How long does change take, and how long should we wait for change? These are familiar questions to historians of the Civil Rights Movement.
I am writing this blog post sitting on the balcony of Square Books in Oxford, Mississippi, and my mind naturally strays to Oxford’s favorite literary son: William Faulkner. In the March 5, 1956 issue of Life magazine, there was a photo essay on the ongoing Montgomery bus boycott: “A Bold Boycott Goes On.” At the end of the article, readers were promised a commentary on this surprising turn of events. “For one celebrated Southerner’s personal views on how to check this rise [in ‘racial hostility’] turn to pages 51, 52.” The celebrated Southerner was Faulkner who wrote:
“I must go on record as opposing the forces outside the South which would use legal or police compulsion to eradicate that evil [of compulsory segregation] overnight . . . I would say to the NAACP and all organizations who would compel immediate and unconditional integration: ‘Go slow now. Stop now for a time, a moment.’”
Historians call this position gradualism. Gradualism was the idea put forward by white moderates in the 1950s and 1960s that change would come to the South if outside agitators would just leave well enough alone and allow southerners to take care of their own business. The leaders of the Montgomery Bus Boycott were unimpressed with Faulkner’s plea. On April 14,1956, in a speech to the NAACP in Columbus, Ohio, Martin Luther King took William Faulkner to task.
I am on the road and my googling skills are obviously not up to finding the text of that 1956 speech. However, in 1963, in his famous Letter from Birmingham City Jail–a response to white moderates–King shot back this blistering statement:
For years now I have heard the words “Wait!” It rings in the ear of every Negro with a piercing familiarity. This “Wait” has almost always meant “Never.” . . . We must come to see with the distinguished jurist of yesterday that “justice too long delayed is justice denied.”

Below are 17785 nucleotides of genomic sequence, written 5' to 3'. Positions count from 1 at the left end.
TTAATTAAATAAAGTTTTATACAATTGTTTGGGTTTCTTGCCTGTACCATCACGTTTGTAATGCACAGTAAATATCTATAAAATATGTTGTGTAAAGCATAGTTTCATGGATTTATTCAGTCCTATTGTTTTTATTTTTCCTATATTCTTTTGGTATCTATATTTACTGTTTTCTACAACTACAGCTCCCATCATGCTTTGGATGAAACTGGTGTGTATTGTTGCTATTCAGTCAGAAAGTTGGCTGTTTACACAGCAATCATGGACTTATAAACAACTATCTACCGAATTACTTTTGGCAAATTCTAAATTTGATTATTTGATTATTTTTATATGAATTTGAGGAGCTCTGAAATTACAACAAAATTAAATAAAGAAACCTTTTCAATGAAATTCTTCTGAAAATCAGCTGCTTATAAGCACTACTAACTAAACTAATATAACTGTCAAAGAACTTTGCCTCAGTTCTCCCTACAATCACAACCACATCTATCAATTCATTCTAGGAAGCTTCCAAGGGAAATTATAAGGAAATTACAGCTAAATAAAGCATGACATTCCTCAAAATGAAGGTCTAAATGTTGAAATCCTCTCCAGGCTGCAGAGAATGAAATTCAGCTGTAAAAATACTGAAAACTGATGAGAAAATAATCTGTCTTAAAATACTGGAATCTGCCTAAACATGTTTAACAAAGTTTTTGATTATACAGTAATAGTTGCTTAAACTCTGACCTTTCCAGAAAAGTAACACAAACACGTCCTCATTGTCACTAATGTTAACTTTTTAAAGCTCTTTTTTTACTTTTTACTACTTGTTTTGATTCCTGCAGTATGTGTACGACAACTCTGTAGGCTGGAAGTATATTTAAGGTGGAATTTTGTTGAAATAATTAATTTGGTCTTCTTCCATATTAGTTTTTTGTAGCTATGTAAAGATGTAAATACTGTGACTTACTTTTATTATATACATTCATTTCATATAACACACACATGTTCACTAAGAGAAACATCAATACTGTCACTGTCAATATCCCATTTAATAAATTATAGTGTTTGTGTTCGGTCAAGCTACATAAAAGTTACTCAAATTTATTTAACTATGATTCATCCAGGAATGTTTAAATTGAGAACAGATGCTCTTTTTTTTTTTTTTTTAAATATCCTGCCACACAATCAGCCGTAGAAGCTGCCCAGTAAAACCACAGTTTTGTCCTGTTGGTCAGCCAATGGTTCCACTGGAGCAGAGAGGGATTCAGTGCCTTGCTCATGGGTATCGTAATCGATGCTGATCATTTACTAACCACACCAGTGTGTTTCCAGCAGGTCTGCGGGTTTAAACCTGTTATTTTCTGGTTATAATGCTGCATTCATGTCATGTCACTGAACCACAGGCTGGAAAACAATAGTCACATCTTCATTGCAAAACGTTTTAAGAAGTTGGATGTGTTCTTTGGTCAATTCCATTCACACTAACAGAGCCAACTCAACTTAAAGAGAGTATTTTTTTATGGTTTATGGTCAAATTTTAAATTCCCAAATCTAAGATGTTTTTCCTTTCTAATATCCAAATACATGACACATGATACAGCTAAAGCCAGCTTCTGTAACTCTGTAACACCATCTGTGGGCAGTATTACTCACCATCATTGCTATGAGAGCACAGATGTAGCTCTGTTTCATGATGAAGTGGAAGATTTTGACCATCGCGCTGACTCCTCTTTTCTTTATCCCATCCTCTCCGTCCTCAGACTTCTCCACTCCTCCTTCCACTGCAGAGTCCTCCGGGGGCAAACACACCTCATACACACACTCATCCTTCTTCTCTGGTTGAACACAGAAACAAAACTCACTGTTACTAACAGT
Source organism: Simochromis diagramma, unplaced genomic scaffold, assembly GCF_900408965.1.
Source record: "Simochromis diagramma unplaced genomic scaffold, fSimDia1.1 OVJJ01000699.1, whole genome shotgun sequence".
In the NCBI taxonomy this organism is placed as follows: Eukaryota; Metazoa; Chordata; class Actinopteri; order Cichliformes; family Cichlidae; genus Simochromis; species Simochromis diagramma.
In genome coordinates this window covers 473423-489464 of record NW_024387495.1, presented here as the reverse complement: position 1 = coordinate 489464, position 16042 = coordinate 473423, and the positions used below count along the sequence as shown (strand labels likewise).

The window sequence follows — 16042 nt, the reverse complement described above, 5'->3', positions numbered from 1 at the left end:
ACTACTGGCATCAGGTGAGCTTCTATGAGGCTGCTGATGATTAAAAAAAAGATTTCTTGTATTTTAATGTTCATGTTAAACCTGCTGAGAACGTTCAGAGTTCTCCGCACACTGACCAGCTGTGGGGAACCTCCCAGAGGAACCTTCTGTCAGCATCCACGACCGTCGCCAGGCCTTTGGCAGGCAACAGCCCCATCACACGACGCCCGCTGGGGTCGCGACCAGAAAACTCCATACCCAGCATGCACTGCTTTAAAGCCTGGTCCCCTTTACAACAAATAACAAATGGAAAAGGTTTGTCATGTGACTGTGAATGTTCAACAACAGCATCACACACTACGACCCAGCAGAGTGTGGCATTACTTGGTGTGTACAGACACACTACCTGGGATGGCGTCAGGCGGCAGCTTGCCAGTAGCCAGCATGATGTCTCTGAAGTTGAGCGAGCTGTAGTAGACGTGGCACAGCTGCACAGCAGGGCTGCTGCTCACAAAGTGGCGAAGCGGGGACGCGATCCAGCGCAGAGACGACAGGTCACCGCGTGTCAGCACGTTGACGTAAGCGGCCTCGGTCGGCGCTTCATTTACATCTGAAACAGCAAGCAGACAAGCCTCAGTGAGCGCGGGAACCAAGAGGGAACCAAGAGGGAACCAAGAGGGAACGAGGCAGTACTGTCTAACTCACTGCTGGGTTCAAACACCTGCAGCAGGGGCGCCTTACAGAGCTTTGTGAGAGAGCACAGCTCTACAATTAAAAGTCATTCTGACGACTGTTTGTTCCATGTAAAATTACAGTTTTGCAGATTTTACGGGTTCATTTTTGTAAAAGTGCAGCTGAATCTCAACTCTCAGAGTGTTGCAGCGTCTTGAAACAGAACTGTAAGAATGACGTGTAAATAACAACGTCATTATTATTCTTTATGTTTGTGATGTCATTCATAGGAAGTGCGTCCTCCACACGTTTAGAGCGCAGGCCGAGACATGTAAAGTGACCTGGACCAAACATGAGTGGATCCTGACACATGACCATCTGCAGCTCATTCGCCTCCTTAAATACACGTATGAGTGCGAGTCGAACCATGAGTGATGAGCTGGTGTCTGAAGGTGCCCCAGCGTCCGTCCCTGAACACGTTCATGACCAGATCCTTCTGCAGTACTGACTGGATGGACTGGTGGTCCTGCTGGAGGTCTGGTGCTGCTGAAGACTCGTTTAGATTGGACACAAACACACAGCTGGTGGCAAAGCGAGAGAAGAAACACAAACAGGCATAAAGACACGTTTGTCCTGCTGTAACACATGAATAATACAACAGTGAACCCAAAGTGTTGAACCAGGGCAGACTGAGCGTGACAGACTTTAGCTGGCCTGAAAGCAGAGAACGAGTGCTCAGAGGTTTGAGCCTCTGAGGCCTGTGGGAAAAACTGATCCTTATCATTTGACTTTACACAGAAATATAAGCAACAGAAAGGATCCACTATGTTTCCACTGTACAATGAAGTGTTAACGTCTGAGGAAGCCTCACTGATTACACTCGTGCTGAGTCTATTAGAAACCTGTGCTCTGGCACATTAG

It occurs to me that these white southern gradualists had the wrong prescription but the right prediction. (I checked with a Baptist preacher friend and she said this would preach!) Their prescription was wrong because there clearly needed to be people like James Meredith and John Perkins (both inside agitators) to challenge the system of white supremacy. However, their prediction that it would take southerners (black and white) a long time to overcome the crippling effects of slavery and Jim Crow was correct.
Sitting at the back of the house chamber listening to my lecture was Rev. Ed King. Now in his seventies, King was prominent in the movement in Jackson. Kelly Figueroa-Ray, the assistant director of the Project on Lived Theology, had driven up to Jackson with her daughter for the Old Capitol event, and after the lecture, we headed to the Mayflower on Capitol Street. After our late lunch we crossed the street to the location of the old Woolworth’s store. There is now an historic marker to remind passersby that this was the site of a famous sit-in at the Woolworth’s lunch counter. Rev. Ed King had been present as his students from Tougaloo College were abused and attacked by a white mob. We stand there taking pictures in the heat.
“You’ve lived to see Mississippi change,” I throw out there.
“We just did what we knew was right. We didn’t know if we were going to succeed. We just had to do something.”